How to Attract Influencers to Your Annual Meeting

Good word-of-mouth marketing draws a crowd and industry bloggers are well-situated to get your meeting some attention, but how do you get theirs?

EMB_image_How to attract influencers to your annual Meeting

Identify the Top Bloggers/Influencers in Your Industry

Before you can attract them you want to know who they are and their topic of choice. Just because they are top bloggers in your industry doesn’t mean you want them covering your meeting (What if their specialty is revealing areas of egregious expense? Is this the kind of person you want milling around your buffet?).

Research

When it comes to identifying a top blogger, influence on audience is more important than sheer numbers. It doesn’t matter if the person has 20,000 followers if no one shares her content. Instead of pouring over dozens of profiles on social media and manually recording their stats for comparison purposes, look to use existing tools such as Traackr (a favorite with PR pros), Little Bird, followerwonk (it’s free), PeerIndex (identifies people by topic), Kred, or Klout, to assess influence.

In addition to these influencer tools, there are a few ways to isolate top bloggers in your association’s niche:

– Take a look at industry hashtags on Twitter. Who’s the most vocal?
– Search industry magazines and publications to find top influencers.
– See who your members are retweeting and sharing.
– If you have a private online community, look to your most vocal participants.
– Talk to your marketing staff.
– Place a call on social media for industry bloggers the way you would speakers.
– Search topics in your industry on Quora.

Once you’ve found people with engaged followings, take some time to read their about page/profile, most recent posts, and tweets to get a better idea of who they are and what they do. Narrow that list down to those who are most closely aligned with your industry and your mission.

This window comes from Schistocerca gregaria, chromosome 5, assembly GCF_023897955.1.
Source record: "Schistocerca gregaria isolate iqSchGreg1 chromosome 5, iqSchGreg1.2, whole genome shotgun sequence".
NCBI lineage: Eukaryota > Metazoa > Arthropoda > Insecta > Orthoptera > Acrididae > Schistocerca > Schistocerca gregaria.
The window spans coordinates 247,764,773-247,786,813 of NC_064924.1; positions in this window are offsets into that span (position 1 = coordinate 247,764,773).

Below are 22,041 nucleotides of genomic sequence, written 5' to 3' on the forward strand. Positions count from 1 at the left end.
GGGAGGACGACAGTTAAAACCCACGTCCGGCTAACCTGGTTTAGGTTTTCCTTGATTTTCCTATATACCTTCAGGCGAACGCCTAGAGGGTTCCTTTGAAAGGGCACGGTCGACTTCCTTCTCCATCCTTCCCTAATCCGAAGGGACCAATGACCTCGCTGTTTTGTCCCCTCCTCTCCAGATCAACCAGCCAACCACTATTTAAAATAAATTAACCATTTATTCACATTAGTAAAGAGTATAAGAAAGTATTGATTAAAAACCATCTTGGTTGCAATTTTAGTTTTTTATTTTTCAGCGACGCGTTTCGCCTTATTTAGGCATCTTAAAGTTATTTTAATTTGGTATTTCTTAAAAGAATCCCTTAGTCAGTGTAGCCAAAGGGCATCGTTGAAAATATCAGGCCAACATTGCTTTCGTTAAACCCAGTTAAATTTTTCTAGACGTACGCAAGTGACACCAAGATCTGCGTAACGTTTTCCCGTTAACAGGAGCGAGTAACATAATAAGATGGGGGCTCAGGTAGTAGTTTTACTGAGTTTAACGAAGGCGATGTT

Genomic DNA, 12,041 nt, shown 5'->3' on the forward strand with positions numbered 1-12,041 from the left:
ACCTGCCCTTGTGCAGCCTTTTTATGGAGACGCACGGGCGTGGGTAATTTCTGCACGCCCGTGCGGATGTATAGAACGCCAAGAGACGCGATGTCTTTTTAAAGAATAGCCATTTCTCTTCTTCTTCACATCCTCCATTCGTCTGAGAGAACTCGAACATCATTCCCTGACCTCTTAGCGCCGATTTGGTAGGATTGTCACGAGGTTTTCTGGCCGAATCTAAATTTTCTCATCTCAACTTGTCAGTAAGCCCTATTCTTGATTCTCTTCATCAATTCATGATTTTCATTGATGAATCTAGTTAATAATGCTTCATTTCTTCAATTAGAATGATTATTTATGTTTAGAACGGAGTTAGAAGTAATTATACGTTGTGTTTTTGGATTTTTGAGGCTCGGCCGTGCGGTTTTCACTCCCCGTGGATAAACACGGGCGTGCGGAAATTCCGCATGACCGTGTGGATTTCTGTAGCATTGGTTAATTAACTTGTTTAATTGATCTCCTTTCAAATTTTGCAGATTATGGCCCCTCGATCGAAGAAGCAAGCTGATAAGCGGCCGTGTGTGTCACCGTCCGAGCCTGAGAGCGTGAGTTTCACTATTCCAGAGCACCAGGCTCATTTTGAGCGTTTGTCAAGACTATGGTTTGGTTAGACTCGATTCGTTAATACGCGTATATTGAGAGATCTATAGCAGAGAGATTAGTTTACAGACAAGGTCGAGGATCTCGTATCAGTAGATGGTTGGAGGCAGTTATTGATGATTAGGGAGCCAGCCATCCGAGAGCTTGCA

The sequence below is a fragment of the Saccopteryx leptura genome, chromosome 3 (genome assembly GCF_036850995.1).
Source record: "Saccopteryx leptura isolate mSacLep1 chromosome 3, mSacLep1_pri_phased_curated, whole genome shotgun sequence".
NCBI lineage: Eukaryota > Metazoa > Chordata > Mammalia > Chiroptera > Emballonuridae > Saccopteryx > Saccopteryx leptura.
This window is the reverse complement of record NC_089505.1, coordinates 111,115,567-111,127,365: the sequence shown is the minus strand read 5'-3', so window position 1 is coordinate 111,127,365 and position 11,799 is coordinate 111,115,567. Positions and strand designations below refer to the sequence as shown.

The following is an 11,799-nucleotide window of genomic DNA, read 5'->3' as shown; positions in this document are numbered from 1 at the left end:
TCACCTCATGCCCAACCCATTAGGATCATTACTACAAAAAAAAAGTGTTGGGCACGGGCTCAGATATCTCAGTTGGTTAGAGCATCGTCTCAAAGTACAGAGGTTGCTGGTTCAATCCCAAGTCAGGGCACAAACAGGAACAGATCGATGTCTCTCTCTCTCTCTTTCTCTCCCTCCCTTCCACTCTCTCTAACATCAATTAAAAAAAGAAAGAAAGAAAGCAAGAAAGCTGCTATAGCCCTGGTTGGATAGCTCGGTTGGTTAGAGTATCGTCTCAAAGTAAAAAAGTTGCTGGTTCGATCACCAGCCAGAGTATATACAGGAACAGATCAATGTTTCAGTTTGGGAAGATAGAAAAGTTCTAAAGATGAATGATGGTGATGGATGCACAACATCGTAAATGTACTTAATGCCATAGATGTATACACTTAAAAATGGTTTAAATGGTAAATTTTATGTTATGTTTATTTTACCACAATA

How to Attract Top Influencers to Your Meeting

Now that you’ve identified who they are and have a better idea what they specialize in, you can look at ways to attract them to your event.

Invite Them

This is the most basic tip on how to get them to attend. If you want someone to come, you have to ask. However, there are a number of things you’ll want to have in place to make your invitation to your annual meeting more enticing.

Give Them Something Special

If you’d like bloggers to attend your event you need to do something special for them. For instance, Content Marketing Institute offers a bloggers den at their meeting. It’s a room set aside with plenty of charging stations, comfortable seating, refreshments, and more. It’s a quiet space for bloggers to duck in to gather their thoughts, and put together their posts, without having to retreat to their hotel rooms. It also feels pretty special when you excuse yourself from conversation “to enter the den.”

Another way to make them feel special is a sticker on their name tag identifying them as a blogger, a badge for their website, or an asterisks denoting them as a blogger on your member list. This may also get them more followers.